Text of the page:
The world we live in contains unimaginable numbers of bacteria, and these and other single-celled creatures represent the major diversity of life on our planet. During the last decade or so, the complexity and intimacy of the interactions which occur between bacteria and host eukaryotic cells during the process of infection have begun to emerge. The study of such interactions is the subject of the new discipline of cellular microbiology. This intimacy of bacteria/host interactions creates a major paradox. The average human being is 90% bacteria in terms of cell numbers. These bacteria constitute the commensal or normal microflora and populate the mucosal surfaces of the oral cavity, gastrointestinal tract, urogenital tract, and the surface of the skin. In bacterial infections, much of the pathology is due to the release of a range of bacterial components (e.g., modulins such as lipopolysaccharide, peptidoglycan, DNA, molecular chaperones), which induce the synthesis of the local hormone-like molecules known as pro-inflammatory cytokines. However, such components must also be constantly released by the vast numbers of bacteria constituting the normal microflora and, as a consequence, our mucosae should constantly be in a state of inflammation. This is patently not the case, and a hypothesis is forwarded to account for this "commensal paradox", namely, that our commensal bacteria and mucosal surfaces exist in a state of bio-communism, forming a unified "tissue" in which interactions between bacteria and epithelia are finely balanced to ensure bacterial survival and prevent the induction of damaging inflammation. Evidence is emerging that bacteria can produce a variety of proteins which can inhibit the synthesis/release of inflammatory cytokines. The authors predict that such proteins are simply one part of an extensive signaling system which occurs between bacteria and epithelial cells at mucosal surfaces such as those found in the oral cavity.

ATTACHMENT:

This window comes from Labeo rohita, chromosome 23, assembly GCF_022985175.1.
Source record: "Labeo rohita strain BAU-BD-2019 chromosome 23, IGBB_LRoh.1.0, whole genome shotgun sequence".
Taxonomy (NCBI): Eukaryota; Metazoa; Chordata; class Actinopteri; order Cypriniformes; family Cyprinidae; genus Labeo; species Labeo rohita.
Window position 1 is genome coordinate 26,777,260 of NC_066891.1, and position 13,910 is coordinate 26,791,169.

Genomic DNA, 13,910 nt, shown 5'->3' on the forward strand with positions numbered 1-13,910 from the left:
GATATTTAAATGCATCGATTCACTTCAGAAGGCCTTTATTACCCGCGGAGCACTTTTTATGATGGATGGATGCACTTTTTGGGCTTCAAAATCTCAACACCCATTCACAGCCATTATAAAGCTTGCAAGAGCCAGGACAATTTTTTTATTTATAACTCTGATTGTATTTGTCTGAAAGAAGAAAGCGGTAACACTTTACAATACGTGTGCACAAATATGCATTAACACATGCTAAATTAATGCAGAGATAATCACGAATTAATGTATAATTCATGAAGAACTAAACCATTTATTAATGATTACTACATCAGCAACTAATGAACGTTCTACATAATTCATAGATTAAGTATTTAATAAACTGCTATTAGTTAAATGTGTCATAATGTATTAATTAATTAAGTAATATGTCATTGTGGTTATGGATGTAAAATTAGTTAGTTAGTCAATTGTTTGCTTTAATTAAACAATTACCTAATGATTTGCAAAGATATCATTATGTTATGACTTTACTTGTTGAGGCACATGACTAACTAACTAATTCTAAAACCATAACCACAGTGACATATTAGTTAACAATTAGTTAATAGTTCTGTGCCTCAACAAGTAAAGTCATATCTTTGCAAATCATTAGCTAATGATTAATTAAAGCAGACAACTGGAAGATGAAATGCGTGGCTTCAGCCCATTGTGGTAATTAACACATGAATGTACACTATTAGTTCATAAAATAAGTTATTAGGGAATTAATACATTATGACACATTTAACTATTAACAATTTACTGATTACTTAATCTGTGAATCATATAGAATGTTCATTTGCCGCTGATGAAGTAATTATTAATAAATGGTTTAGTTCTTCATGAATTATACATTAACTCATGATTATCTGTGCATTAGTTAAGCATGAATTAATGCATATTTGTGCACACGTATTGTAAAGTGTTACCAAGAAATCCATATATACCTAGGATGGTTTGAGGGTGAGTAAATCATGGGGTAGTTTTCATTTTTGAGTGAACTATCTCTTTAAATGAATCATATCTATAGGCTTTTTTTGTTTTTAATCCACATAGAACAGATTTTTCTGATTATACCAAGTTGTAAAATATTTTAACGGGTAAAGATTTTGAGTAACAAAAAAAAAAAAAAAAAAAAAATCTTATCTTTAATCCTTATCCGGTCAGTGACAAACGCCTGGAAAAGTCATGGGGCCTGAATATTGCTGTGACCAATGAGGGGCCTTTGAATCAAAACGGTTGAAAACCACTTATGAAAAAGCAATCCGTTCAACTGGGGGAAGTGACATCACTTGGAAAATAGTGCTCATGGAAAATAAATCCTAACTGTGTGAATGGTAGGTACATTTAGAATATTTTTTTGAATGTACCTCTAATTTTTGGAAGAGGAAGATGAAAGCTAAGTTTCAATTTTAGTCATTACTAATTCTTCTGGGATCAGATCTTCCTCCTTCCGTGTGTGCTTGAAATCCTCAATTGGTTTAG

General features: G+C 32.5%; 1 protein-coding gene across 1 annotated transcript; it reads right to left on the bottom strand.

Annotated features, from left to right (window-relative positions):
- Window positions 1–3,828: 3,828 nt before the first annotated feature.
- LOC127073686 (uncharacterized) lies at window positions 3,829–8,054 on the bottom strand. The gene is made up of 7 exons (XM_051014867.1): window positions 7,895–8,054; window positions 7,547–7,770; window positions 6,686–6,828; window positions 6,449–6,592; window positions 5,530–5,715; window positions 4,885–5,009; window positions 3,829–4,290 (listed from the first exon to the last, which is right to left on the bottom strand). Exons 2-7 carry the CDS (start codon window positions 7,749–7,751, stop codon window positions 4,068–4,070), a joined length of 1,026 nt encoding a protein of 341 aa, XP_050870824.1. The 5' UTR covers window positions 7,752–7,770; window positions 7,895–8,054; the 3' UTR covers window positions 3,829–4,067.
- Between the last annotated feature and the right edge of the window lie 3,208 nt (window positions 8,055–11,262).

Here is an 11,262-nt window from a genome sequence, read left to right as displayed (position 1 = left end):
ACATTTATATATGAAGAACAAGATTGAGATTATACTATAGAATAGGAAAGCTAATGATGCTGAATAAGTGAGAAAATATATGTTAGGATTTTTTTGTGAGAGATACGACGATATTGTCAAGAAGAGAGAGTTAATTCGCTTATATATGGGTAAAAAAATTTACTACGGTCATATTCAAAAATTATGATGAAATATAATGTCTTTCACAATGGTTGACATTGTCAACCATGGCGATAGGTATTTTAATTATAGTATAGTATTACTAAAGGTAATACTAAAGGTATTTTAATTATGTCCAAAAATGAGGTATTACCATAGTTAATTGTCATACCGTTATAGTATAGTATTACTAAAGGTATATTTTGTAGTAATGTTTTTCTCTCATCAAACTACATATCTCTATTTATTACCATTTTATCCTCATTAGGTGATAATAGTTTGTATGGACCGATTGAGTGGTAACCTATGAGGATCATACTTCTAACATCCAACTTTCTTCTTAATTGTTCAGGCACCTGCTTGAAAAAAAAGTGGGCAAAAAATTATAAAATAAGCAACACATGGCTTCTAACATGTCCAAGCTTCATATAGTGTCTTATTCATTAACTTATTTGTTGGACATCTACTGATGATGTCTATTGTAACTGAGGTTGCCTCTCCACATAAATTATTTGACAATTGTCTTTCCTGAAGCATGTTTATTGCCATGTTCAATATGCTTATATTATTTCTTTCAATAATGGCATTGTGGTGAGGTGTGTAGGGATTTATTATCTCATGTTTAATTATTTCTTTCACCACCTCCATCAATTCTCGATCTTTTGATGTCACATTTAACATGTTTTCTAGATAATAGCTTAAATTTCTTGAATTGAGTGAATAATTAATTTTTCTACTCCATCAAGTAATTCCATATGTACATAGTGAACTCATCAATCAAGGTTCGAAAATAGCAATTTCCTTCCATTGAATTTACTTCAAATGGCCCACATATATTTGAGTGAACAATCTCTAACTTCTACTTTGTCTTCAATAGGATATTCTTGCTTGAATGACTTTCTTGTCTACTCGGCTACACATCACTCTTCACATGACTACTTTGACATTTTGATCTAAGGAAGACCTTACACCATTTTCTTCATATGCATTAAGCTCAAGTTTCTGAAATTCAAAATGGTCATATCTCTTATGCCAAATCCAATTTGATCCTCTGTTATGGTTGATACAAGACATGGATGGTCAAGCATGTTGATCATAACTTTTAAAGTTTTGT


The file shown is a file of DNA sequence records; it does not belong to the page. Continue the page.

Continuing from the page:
20. Regulation of innate and adaptive immunity by the commensal microbiota

    OpenAIRE

    Jarchum, Irene; Pamer, Eric G.

    2011-01-01

    The microbial communities that inhabit the intestinal tract are essential for mammalian health. Communication between the microbiota and the host establishes and maintains immune homeostasis, enabling protective immune responses against pathogens while preventing adverse inflammatory responses to harmless commensal microbes. Specific bacteria, such as segmented filamentous bacteria, Clostridium species, and Bacteroides fragilis, are key contributors to immune homeostasis in the gut. The cellu...

  1. Capsular Polysaccharide Expression in Commensal Streptococcus Species

    DEFF Research Database (Denmark)

    Skov Sørensen, Uffe B; Yao, Kaihu; Yang, Yonghong

    2016-01-01

    Expression of a capsular polysaccharide is considered a hallmark of most invasive species of bacteria, including Streptococcus pneumoniae, in which the capsule is among the principal virulence factors and is the basis for successful vaccines. Consequently, it was previously assumed that capsule....... pneumoniae evolved by import of cps fragments from commensal Streptococcus species, resulting in a mosaic of genes of different origins. The demonstrated antigenic identity of at least eight of the numerous capsular polysaccharide structures expressed by commensal streptococci with recognized serotypes of S...... of Streptococcus pneumoniae and is the basis for successful vaccines against infections caused by this important pathogen. Contrasting with previous assumptions, this study showed that expression of capsular polysaccharides by the same genetic mechanisms is a general property of closely related species...